Whenever I do a workshop or a keynote (link for video clip of following discussion )for group that is about selling, I almost always talk about one of the 9 Keys To Successful Selling - the key of persistence. And I generally make my point by asking the audience a question and having the following dialog:
How many of you here today have a dog? Have you ever had a dog? Know someone with a dog? Good, that covers everyone. You ( I pick someone from the audience), what kind of dog do you have? Is it big or small? How long have you had it? Is it an active dog or one that just lays around the house waiting for something to happen?
We have a dog in our house; her name is Coco. She is a shih tzu poodle and she's been with us a long time. When we first brought her home, she was brown like cocoa; however, within a year, she turned grey. We thought about changing her name but we didn't think we should change her name to Grey or Grace or anything like that, so we kept the name Coco.
Now, when the doorbell rings at your house, what does your dog do? You, Sir, what does your dog do? And you, Ma'am, how about your dog?...Right! It starts barking. And where does the dog go?... Yes, straight to the door! Does the dog just slowly kind of make its way to the door? Noooo! It runs to the door, body gyrating, tail wagging, maybe jumping up and down a little. You make your way to the door, while the dog is looking at you with a look that says, "What are you waiting for? There's someone out there!" (During this conversation I'm prone to run around on the stage, wagging my tail acting, or attempt to act,like a dog.) So, you finally open the door...and what? (I very deliberately put in a long pause and look expectantly out over the audience) I finally ask..."Is it ever for the dog?" (The crowds laughs with understanding)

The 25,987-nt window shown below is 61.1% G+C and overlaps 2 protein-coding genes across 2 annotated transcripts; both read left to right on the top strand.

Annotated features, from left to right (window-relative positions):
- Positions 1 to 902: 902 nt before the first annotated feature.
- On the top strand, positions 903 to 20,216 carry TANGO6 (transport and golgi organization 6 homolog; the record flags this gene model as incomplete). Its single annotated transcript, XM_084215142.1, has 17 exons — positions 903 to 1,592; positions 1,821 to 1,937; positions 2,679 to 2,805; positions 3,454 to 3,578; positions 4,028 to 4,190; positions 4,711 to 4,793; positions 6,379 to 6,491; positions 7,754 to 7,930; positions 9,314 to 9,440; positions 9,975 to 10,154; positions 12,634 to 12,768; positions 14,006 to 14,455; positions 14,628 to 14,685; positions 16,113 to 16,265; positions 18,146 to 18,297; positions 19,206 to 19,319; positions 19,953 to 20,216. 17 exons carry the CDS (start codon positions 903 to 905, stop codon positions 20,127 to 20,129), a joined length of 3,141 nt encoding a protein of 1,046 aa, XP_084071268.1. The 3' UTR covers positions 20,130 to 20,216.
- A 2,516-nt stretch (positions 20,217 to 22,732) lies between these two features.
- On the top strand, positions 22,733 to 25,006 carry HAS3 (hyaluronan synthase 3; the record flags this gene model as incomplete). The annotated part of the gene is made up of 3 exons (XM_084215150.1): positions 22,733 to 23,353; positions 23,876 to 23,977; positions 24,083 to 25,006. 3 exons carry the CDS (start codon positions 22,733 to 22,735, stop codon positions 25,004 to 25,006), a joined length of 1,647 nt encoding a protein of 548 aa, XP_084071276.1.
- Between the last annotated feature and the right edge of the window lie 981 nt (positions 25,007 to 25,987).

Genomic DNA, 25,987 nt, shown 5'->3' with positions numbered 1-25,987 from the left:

At a very young age, when someone would ring the door bell, Coco learned to start barking and run to the door. No matter what time of day or night, when the doorbell rang, Coco would bark, and run to the door. It could be just minutes apart, days apart or weeks apart. It didn't matter. And now, if that doorbell rings, Coco is still running to the door just like she did the first time and the last time. She waits there impatiently, looking at me expectantly with a look that says, "C'mon! Hurry up and open the door; maybe this time it's for me!"
But, it never is. It is never for Coco. Not once has the neighbor dog come over to visit with Coco. (More laughter) [Click here to watch the video]
Mark Trinkle works with our company and has for several years now. He has a beautiful daughter, Madison. Occassionally, Coco is at the office. One day, Madison came with her dad to the office and Coco was there. She asked Mark what Coco was doing at the office and Mark told her that she runs around the office. When Madison and Mark got home, Madison announced to her mom (Kim) that she met Coco and Coco runs the office.
The story about Coco and the doorbell is a story of persistence and mental attitude. An attitude that is critical for those in prospecting and sales. It's an attitude of "maybe this time", even after all the rejection you have faced. After all the years that Coco ran to the door thinking "maybe this time", she never gave up.